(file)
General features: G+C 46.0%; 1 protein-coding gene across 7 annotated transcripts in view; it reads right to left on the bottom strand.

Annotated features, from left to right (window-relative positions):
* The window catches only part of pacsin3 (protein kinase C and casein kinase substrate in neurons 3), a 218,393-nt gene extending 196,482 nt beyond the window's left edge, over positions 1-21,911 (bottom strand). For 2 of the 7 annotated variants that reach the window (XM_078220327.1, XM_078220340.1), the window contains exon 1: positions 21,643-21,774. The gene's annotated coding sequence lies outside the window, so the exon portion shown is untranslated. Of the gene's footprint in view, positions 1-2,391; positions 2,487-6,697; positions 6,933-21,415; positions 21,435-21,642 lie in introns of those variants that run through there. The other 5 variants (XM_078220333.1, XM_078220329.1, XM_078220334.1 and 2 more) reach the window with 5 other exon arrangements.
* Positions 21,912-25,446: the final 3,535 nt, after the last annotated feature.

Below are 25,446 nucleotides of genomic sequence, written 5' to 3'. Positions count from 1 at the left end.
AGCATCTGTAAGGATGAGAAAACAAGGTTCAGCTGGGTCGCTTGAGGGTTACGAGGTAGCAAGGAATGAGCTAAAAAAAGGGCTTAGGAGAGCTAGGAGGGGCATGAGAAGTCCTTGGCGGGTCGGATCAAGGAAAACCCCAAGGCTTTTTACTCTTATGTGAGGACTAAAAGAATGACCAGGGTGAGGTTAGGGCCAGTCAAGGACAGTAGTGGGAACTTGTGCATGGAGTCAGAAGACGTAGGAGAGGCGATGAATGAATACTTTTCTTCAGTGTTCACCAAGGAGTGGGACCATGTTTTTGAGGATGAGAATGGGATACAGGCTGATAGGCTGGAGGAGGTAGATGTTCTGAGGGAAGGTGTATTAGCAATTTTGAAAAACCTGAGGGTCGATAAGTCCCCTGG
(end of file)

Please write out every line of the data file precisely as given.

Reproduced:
General features: G+C 46.0%; 1 protein-coding gene across 7 annotated transcripts in view; it reads right to left on the bottom strand.

Annotated features, from left to right (window-relative positions):
* The window catches only part of pacsin3 (protein kinase C and casein kinase substrate in neurons 3), a 218,393-nt gene extending 196,482 nt beyond the window's left edge, over positions 1-21,911 (bottom strand). For 2 of the 7 annotated variants that reach the window (XM_078220327.1, XM_078220340.1), the window contains exon 1: positions 21,643-21,774. The gene's annotated coding sequence lies outside the window, so the exon portion shown is untranslated. Of the gene's footprint in view, positions 1-2,391; positions 2,487-6,697; positions 6,933-21,415; positions 21,435-21,642 lie in introns of those variants that run through there. The other 5 variants (XM_078220333.1, XM_078220329.1, XM_078220334.1 and 2 more) reach the window with 5 other exon arrangements.
* Positions 21,912-25,446: the final 3,535 nt, after the last annotated feature.

Below are 25,446 nucleotides of genomic sequence, written 5' to 3'. Positions count from 1 at the left end.
AGCATCTGTAAGGATGAGAAAACAAGGTTCAGCTGGGTCGCTTGAGGGTTACGAGGTAGCAAGGAATGAGCTAAAAAAAGGGCTTAGGAGAGCTAGGAGGGGCATGAGAAGTCCTTGGCGGGTCGGATCAAGGAAAACCCCAAGGCTTTTTACTCTTATGTGAGGACTAAAAGAATGACCAGGGTGAGGTTAGGGCCAGTCAAGGACAGTAGTGGGAACTTGTGCATGGAGTCAGAAGACGTAGGAGAGGCGATGAATGAATACTTTTCTTCAGTGTTCACCAAGGAGTGGGACCATGTTTTTGAGGATGAGAATGGGATACAGGCTGATAGGCTGGAGGAGGTAGATGTTCTGAGGGAAGGTGTATTAGCAATTTTGAAAAACCTGAGGGTCGATAAGTCCCCTGG